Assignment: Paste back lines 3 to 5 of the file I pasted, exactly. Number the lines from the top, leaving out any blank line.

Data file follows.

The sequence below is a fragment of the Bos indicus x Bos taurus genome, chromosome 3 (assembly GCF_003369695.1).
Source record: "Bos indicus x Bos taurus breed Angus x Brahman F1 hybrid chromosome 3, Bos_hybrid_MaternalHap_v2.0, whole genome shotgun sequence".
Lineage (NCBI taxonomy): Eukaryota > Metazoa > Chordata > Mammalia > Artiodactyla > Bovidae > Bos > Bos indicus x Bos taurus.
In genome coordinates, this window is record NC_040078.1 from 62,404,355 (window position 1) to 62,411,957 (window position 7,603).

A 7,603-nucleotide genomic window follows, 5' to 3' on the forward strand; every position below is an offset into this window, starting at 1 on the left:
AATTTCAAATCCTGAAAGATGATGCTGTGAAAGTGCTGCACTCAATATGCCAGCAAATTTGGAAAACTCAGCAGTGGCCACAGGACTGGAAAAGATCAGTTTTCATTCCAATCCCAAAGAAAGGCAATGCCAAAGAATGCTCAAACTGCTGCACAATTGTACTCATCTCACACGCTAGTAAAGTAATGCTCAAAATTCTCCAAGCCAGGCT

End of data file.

Lineage (NCBI taxonomy): Eukaryota > Metazoa > Chordata > Mammalia > Artiodactyla > Bovidae > Bos > Bos indicus x Bos taurus.
In genome coordinates, this window is record NC_040078.1 from 62,404,355 (window position 1) to 62,411,957 (window position 7,603).

A 7,603-nucleotide genomic window follows, 5' to 3' on the forward strand; every position below is an offset into this window, starting at 1 on the left: